Electricity and the Brain
A child's electric train and our brains have something in common. They both require electricity for any activity to take place. But the brain uses electricity in a much different way than a toy train.
In 1791, Italian scientist Luigi Galvani demonstrated that electrical forces not only existed in the body, but that electricity also played a dynamic role in the operations of nerves and muscles. Galvani's experiments showed that it was possible to activate the motor nerves connected to a frog's leg muscles by introducing a mild electrical current. His conclusion that muscle movements were proof of electricity flowing between the nerves and the muscles was an erroneous deduction. However, his research took the emerging study of the electrochemical basis of neural activity and pointed it in the right direction. Galvani's astonishing discoveries inspired Mary Shelley's 1818 novel 'Frankenstein,' which served as a testament to the torrent of public curiosity in scientific research that was unleashed by Galvani's fascinating research findings.
In the early 1900's, teams of researchers confirmed the existence of electrical pulses traveling through brain cells. Today, we know that motor and cognitive functions rely on a combined electro-chemical neural process. Neurons, the 'network communicators' inside the brain, transmit messages to one another by sending electrical signals down the neuron's elongated axon. But the release of electrical signals is just the first step. The electrical signal triggers the release of neurotransmitters, which carry chemical messages to the adjoining neurons along an elaborate neural circuit. Nonetheless, the flow of electrons that we describe as an electrical current allows our brains to orchestrate walking, reading, creating and vast range of activities in the repertoire of human behavior.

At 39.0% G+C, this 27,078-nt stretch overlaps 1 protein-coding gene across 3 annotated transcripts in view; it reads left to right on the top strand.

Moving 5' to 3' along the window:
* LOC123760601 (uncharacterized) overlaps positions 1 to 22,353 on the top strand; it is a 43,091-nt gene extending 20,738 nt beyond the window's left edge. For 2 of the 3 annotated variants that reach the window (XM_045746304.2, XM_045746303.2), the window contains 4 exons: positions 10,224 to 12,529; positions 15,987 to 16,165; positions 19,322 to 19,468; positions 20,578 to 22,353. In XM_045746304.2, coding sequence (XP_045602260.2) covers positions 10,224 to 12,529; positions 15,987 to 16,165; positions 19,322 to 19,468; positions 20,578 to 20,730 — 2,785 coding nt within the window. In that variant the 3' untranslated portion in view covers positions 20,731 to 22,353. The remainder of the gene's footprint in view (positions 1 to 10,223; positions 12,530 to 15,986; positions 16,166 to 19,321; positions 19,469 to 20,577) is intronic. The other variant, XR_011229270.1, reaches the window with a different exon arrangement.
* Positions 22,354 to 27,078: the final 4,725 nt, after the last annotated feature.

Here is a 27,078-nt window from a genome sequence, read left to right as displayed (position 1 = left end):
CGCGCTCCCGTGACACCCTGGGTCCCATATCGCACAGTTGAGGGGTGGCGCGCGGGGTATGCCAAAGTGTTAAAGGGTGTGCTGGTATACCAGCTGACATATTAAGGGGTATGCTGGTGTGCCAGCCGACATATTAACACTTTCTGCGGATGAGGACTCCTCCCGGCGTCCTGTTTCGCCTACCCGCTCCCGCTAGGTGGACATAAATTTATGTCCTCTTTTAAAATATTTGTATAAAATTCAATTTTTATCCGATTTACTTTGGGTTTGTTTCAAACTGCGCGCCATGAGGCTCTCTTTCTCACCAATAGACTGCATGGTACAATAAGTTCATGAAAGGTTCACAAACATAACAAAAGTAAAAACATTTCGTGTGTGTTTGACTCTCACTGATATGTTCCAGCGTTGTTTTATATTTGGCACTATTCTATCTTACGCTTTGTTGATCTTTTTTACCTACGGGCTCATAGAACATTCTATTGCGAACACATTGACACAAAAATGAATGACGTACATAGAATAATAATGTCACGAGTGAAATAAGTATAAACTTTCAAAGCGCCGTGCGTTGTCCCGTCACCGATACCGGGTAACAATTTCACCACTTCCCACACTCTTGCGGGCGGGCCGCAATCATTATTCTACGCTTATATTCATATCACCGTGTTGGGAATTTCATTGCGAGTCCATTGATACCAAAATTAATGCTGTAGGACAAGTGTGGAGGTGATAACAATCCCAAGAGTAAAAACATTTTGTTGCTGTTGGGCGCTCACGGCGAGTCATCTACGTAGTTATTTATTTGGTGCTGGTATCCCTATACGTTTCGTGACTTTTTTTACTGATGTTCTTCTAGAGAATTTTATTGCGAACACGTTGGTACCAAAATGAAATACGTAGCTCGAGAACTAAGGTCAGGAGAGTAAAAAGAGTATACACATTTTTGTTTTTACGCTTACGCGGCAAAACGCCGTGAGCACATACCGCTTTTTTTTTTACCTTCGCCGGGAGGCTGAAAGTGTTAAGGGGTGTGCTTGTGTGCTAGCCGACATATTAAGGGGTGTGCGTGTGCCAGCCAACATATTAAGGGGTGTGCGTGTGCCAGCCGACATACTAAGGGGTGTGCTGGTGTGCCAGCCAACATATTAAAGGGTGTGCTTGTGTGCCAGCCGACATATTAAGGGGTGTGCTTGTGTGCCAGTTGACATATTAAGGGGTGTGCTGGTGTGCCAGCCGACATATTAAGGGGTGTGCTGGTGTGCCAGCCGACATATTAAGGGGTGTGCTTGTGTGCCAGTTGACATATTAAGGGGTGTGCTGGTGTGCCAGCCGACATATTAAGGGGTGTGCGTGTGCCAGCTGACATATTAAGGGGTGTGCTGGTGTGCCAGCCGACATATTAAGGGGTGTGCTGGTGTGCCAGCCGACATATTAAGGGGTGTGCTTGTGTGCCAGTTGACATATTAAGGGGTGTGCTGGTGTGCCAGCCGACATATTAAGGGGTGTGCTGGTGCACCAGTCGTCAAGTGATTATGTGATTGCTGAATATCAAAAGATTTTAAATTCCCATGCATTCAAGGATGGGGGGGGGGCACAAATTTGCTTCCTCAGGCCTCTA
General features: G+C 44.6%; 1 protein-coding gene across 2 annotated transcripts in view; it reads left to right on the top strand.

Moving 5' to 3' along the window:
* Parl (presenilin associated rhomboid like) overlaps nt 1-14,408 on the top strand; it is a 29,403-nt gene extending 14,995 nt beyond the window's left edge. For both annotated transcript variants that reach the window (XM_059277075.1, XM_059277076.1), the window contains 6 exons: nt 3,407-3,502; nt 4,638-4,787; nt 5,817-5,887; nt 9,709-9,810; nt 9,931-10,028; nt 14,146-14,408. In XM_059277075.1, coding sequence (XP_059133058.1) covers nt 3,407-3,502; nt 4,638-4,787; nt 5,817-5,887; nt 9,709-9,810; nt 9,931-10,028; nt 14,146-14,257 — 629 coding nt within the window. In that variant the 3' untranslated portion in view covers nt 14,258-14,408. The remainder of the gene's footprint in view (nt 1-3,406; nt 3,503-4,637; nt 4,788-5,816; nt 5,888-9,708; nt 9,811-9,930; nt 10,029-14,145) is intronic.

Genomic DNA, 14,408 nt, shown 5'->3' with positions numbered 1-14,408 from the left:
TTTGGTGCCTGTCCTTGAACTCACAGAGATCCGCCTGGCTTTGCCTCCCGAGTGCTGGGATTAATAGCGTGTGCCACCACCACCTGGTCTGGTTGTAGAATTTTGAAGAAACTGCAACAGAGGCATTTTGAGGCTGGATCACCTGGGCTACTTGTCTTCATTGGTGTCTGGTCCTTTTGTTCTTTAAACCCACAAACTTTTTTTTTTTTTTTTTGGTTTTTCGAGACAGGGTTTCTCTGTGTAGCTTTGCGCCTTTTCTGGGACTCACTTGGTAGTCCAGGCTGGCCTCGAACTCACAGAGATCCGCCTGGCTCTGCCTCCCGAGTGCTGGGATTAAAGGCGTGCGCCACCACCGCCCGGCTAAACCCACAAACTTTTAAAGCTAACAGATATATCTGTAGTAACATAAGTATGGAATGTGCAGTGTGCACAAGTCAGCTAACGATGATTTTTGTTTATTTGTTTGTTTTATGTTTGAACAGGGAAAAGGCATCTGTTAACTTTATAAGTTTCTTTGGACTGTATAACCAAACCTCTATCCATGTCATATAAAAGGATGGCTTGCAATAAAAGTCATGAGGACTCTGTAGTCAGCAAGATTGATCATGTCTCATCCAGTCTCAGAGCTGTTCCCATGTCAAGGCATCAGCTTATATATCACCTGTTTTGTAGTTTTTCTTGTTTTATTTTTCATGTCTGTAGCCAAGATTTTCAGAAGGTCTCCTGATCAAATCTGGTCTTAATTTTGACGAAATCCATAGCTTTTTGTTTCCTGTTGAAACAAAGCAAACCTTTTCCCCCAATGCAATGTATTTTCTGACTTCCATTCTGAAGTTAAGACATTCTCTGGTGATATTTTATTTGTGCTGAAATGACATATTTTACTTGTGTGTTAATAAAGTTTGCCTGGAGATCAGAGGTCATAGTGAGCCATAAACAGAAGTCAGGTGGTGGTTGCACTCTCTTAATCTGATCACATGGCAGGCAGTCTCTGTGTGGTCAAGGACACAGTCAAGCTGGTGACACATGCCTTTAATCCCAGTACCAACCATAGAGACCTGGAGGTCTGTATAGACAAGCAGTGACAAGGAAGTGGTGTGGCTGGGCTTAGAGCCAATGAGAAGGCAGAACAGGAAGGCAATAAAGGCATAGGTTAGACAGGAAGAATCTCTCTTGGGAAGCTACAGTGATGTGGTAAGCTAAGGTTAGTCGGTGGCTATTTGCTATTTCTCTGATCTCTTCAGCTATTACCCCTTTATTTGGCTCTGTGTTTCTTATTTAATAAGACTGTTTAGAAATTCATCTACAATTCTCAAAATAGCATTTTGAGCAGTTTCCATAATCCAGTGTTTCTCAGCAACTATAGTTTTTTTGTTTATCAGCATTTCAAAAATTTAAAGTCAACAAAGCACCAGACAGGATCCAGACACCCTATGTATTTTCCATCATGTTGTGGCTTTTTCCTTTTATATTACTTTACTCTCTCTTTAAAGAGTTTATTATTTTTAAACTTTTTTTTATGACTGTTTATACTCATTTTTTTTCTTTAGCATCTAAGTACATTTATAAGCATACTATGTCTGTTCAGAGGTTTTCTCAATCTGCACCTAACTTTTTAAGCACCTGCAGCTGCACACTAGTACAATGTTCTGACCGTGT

About the Author
Kenneth A Wesson
Kenneth Wesson is a keynote speaker, writer and educational consultant for pre-school through university-level institutions and organizations. He speaks throughout the world on the neuroscience of learning and methods for creating classrooms and learning environments that are 'brain-considerate.' Ken’s articles appear in educational journals.